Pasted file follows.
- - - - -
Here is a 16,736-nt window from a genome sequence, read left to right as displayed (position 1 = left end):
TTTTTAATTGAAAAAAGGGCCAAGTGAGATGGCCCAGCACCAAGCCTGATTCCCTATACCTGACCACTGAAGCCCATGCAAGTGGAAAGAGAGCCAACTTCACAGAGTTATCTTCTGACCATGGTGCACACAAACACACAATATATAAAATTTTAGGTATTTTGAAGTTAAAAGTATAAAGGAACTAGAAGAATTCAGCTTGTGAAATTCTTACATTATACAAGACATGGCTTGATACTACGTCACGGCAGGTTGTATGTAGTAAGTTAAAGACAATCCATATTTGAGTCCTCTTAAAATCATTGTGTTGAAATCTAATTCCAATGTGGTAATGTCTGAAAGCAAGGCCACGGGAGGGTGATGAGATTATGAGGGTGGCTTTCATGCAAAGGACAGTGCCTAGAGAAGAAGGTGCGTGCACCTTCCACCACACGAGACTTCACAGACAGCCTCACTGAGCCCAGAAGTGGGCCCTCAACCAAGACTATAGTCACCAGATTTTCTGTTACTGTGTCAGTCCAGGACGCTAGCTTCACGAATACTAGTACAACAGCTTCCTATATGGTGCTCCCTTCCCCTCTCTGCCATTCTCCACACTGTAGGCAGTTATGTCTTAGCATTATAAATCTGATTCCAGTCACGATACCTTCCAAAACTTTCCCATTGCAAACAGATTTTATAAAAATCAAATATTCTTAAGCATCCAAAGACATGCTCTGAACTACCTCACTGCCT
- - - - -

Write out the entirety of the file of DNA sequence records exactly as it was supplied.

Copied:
Here is a 16,736-nt window from a genome sequence, read left to right as displayed (position 1 = left end):
TTTTTAATTGAAAAAAGGGCCAAGTGAGATGGCCCAGCACCAAGCCTGATTCCCTATACCTGACCACTGAAGCCCATGCAAGTGGAAAGAGAGCCAACTTCACAGAGTTATCTTCTGACCATGGTGCACACAAACACACAATATATAAAATTTTAGGTATTTTGAAGTTAAAAGTATAAAGGAACTAGAAGAATTCAGCTTGTGAAATTCTTACATTATACAAGACATGGCTTGATACTACGTCACGGCAGGTTGTATGTAGTAAGTTAAAGACAATCCATATTTGAGTCCTCTTAAAATCATTGTGTTGAAATCTAATTCCAATGTGGTAATGTCTGAAAGCAAGGCCACGGGAGGGTGATGAGATTATGAGGGTGGCTTTCATGCAAAGGACAGTGCCTAGAGAAGAAGGTGCGTGCACCTTCCACCACACGAGACTTCACAGACAGCCTCACTGAGCCCAGAAGTGGGCCCTCAACCAAGACTATAGTCACCAGATTTTCTGTTACTGTGTCAGTCCAGGACGCTAGCTTCACGAATACTAGTACAACAGCTTCCTATATGGTGCTCCCTTCCCCTCTCTGCCATTCTCCACACTGTAGGCAGTTATGTCTTAGCATTATAAATCTGATTCCAGTCACGATACCTTCCAAAACTTTCCCATTGCAAACAGATTTTATAAAAATCAAATATTCTTAAGCATCCAAAGACATGCTCTGAACTACCTCACTGCCT